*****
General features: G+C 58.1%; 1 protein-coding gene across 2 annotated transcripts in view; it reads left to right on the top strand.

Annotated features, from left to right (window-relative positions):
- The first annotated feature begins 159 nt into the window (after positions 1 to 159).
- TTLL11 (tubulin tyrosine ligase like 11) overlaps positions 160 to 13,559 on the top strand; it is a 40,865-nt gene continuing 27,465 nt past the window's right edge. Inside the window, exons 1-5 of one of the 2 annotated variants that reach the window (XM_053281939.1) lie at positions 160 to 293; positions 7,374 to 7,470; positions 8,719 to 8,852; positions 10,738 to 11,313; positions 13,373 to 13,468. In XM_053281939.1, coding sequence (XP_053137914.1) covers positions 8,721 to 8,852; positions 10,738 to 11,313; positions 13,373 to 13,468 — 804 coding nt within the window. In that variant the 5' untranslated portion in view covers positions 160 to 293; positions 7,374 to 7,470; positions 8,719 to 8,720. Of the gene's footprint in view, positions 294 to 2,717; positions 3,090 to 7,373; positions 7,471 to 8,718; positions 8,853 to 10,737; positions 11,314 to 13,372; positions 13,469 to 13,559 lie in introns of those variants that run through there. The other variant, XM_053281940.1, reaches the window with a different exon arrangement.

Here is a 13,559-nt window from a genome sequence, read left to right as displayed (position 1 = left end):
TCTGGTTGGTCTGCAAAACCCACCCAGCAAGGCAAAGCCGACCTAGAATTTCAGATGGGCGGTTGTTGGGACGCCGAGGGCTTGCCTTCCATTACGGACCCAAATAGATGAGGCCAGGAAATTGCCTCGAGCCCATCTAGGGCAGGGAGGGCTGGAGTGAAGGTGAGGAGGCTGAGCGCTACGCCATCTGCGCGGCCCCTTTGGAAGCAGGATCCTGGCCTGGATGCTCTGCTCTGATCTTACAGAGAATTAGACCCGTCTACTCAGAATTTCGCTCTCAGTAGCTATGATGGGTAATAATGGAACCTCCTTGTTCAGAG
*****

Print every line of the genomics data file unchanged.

General features: G+C 58.1%; 1 protein-coding gene across 2 annotated transcripts in view; it reads left to right on the top strand.

Annotated features, from left to right (window-relative positions):
- The first annotated feature begins 159 nt into the window (after positions 1 to 159).
- TTLL11 (tubulin tyrosine ligase like 11) overlaps positions 160 to 13,559 on the top strand; it is a 40,865-nt gene continuing 27,465 nt past the window's right edge. Inside the window, exons 1-5 of one of the 2 annotated variants that reach the window (XM_053281939.1) lie at positions 160 to 293; positions 7,374 to 7,470; positions 8,719 to 8,852; positions 10,738 to 11,313; positions 13,373 to 13,468. In XM_053281939.1, coding sequence (XP_053137914.1) covers positions 8,721 to 8,852; positions 10,738 to 11,313; positions 13,373 to 13,468 — 804 coding nt within the window. In that variant the 5' untranslated portion in view covers positions 160 to 293; positions 7,374 to 7,470; positions 8,719 to 8,720. Of the gene's footprint in view, positions 294 to 2,717; positions 3,090 to 7,373; positions 7,471 to 8,718; positions 8,853 to 10,737; positions 11,314 to 13,372; positions 13,469 to 13,559 lie in introns of those variants that run through there. The other variant, XM_053281940.1, reaches the window with a different exon arrangement.

Here is a 13,559-nt window from a genome sequence, read left to right as displayed (position 1 = left end):
TCTGGTTGGTCTGCAAAACCCACCCAGCAAGGCAAAGCCGACCTAGAATTTCAGATGGGCGGTTGTTGGGACGCCGAGGGCTTGCCTTCCATTACGGACCCAAATAGATGAGGCCAGGAAATTGCCTCGAGCCCATCTAGGGCAGGGAGGGCTGGAGTGAAGGTGAGGAGGCTGAGCGCTACGCCATCTGCGCGGCCCCTTTGGAAGCAGGATCCTGGCCTGGATGCTCTGCTCTGATCTTACAGAGAATTAGACCCGTCTACTCAGAATTTCGCTCTCAGTAGCTATGATGGGTAATAATGGAACCTCCTTGTTCAGAG